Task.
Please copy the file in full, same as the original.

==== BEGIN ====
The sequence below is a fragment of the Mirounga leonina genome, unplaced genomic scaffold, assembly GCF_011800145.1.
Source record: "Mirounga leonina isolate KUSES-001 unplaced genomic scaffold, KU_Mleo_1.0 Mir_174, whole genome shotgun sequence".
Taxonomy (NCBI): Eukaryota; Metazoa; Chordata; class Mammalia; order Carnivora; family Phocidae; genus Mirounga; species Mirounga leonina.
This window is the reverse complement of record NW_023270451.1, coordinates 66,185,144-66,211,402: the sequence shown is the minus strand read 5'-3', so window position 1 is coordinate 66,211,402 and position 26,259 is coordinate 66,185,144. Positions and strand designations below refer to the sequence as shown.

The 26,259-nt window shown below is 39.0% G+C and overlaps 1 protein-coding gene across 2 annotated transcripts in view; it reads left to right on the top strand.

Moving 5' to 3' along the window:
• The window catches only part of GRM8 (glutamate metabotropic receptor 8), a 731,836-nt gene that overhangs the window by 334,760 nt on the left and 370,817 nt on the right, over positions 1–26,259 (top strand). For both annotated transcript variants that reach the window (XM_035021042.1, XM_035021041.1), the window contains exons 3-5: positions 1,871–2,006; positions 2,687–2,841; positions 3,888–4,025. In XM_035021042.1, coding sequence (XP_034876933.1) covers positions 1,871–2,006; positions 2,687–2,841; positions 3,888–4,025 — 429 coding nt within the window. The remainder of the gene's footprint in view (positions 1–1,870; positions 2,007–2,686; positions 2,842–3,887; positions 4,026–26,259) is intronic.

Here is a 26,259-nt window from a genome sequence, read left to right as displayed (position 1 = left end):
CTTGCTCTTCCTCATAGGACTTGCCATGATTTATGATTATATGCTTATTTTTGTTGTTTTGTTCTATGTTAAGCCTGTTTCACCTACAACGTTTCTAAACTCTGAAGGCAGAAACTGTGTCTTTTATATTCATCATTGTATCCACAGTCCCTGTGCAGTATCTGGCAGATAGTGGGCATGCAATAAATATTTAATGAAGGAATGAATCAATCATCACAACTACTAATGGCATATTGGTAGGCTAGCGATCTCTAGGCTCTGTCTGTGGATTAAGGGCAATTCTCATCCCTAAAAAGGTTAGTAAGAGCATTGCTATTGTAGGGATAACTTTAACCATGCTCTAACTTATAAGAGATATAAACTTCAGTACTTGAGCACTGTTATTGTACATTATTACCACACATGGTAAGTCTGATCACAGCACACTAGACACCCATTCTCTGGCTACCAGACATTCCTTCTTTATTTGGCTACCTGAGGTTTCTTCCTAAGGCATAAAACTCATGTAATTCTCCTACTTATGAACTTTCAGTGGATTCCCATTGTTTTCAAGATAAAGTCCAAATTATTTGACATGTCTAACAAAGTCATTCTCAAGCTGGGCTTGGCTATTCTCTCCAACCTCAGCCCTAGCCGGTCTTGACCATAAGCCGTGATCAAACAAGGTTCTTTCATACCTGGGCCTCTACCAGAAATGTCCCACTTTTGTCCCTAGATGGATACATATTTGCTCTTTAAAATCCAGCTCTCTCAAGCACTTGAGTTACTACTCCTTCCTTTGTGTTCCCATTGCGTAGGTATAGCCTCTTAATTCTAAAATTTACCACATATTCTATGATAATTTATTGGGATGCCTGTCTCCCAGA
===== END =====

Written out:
The sequence below is a fragment of the Mirounga leonina genome, unplaced genomic scaffold, assembly GCF_011800145.1.
Source record: "Mirounga leonina isolate KUSES-001 unplaced genomic scaffold, KU_Mleo_1.0 Mir_174, whole genome shotgun sequence".
Taxonomy (NCBI): Eukaryota; Metazoa; Chordata; class Mammalia; order Carnivora; family Phocidae; genus Mirounga; species Mirounga leonina.
This window is the reverse complement of record NW_023270451.1, coordinates 66,185,144-66,211,402: the sequence shown is the minus strand read 5'-3', so window position 1 is coordinate 66,211,402 and position 26,259 is coordinate 66,185,144. Positions and strand designations below refer to the sequence as shown.

The 26,259-nt window shown below is 39.0% G+C and overlaps 1 protein-coding gene across 2 annotated transcripts in view; it reads left to right on the top strand.

Moving 5' to 3' along the window:
• The window catches only part of GRM8 (glutamate metabotropic receptor 8), a 731,836-nt gene that overhangs the window by 334,760 nt on the left and 370,817 nt on the right, over positions 1–26,259 (top strand). For both annotated transcript variants that reach the window (XM_035021042.1, XM_035021041.1), the window contains exons 3-5: positions 1,871–2,006; positions 2,687–2,841; positions 3,888–4,025. In XM_035021042.1, coding sequence (XP_034876933.1) covers positions 1,871–2,006; positions 2,687–2,841; positions 3,888–4,025 — 429 coding nt within the window. The remainder of the gene's footprint in view (positions 1–1,870; positions 2,007–2,686; positions 2,842–3,887; positions 4,026–26,259) is intronic.

Here is a 26,259-nt window from a genome sequence, read left to right as displayed (position 1 = left end):
CTTGCTCTTCCTCATAGGACTTGCCATGATTTATGATTATATGCTTATTTTTGTTGTTTTGTTCTATGTTAAGCCTGTTTCACCTACAACGTTTCTAAACTCTGAAGGCAGAAACTGTGTCTTTTATATTCATCATTGTATCCACAGTCCCTGTGCAGTATCTGGCAGATAGTGGGCATGCAATAAATATTTAATGAAGGAATGAATCAATCATCACAACTACTAATGGCATATTGGTAGGCTAGCGATCTCTAGGCTCTGTCTGTGGATTAAGGGCAATTCTCATCCCTAAAAAGGTTAGTAAGAGCATTGCTATTGTAGGGATAACTTTAACCATGCTCTAACTTATAAGAGATATAAACTTCAGTACTTGAGCACTGTTATTGTACATTATTACCACACATGGTAAGTCTGATCACAGCACACTAGACACCCATTCTCTGGCTACCAGACATTCCTTCTTTATTTGGCTACCTGAGGTTTCTTCCTAAGGCATAAAACTCATGTAATTCTCCTACTTATGAACTTTCAGTGGATTCCCATTGTTTTCAAGATAAAGTCCAAATTATTTGACATGTCTAACAAAGTCATTCTCAAGCTGGGCTTGGCTATTCTCTCCAACCTCAGCCCTAGCCGGTCTTGACCATAAGCCGTGATCAAACAAGGTTCTTTCATACCTGGGCCTCTACCAGAAATGTCCCACTTTTGTCCCTAGATGGATACATATTTGCTCTTTAAAATCCAGCTCTCTCAAGCACTTGAGTTACTACTCCTTCCTTTGTGTTCCCATTGCGTAGGTATAGCCTCTTAATTCTAAAATTTACCACATATTCTATGATAATTTATTGGGATGCCTGTCTCCCAGA